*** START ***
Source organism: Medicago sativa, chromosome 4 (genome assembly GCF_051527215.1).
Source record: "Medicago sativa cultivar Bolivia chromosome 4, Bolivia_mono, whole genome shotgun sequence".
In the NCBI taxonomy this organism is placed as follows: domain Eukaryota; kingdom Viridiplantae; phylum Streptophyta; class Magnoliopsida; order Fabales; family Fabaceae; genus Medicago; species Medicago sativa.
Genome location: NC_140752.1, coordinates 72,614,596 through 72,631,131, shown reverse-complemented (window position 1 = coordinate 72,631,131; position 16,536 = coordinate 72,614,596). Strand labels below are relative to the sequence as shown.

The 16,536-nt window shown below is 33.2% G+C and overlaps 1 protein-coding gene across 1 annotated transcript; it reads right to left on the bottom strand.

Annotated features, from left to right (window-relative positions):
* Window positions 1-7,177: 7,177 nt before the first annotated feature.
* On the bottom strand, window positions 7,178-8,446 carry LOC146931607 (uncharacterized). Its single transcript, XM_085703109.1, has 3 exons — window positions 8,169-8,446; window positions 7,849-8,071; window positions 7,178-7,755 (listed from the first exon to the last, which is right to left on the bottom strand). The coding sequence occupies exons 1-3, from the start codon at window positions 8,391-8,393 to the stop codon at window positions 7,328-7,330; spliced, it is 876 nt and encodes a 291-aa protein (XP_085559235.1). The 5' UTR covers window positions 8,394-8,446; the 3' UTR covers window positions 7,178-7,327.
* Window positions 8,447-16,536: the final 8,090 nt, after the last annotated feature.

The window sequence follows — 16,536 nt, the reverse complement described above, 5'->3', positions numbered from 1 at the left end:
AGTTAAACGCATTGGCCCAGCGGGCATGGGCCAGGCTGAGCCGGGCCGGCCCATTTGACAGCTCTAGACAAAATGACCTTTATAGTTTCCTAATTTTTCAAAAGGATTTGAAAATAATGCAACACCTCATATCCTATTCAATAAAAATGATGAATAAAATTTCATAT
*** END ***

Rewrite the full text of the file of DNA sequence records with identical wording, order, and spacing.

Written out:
Source organism: Medicago sativa, chromosome 4 (genome assembly GCF_051527215.1).
Source record: "Medicago sativa cultivar Bolivia chromosome 4, Bolivia_mono, whole genome shotgun sequence".
In the NCBI taxonomy this organism is placed as follows: domain Eukaryota; kingdom Viridiplantae; phylum Streptophyta; class Magnoliopsida; order Fabales; family Fabaceae; genus Medicago; species Medicago sativa.
Genome location: NC_140752.1, coordinates 72,614,596 through 72,631,131, shown reverse-complemented (window position 1 = coordinate 72,631,131; position 16,536 = coordinate 72,614,596). Strand labels below are relative to the sequence as shown.

The 16,536-nt window shown below is 33.2% G+C and overlaps 1 protein-coding gene across 1 annotated transcript; it reads right to left on the bottom strand.

Annotated features, from left to right (window-relative positions):
* Window positions 1-7,177: 7,177 nt before the first annotated feature.
* On the bottom strand, window positions 7,178-8,446 carry LOC146931607 (uncharacterized). Its single transcript, XM_085703109.1, has 3 exons — window positions 8,169-8,446; window positions 7,849-8,071; window positions 7,178-7,755 (listed from the first exon to the last, which is right to left on the bottom strand). The coding sequence occupies exons 1-3, from the start codon at window positions 8,391-8,393 to the stop codon at window positions 7,328-7,330; spliced, it is 876 nt and encodes a 291-aa protein (XP_085559235.1). The 5' UTR covers window positions 8,394-8,446; the 3' UTR covers window positions 7,178-7,327.
* Window positions 8,447-16,536: the final 8,090 nt, after the last annotated feature.

The window sequence follows — 16,536 nt, the reverse complement described above, 5'->3', positions numbered from 1 at the left end:
AGTTAAACGCATTGGCCCAGCGGGCATGGGCCAGGCTGAGCCGGGCCGGCCCATTTGACAGCTCTAGACAAAATGACCTTTATAGTTTCCTAATTTTTCAAAAGGATTTGAAAATAATGCAACACCTCATATCCTATTCAATAAAAATGATGAATAAAATTTCATAT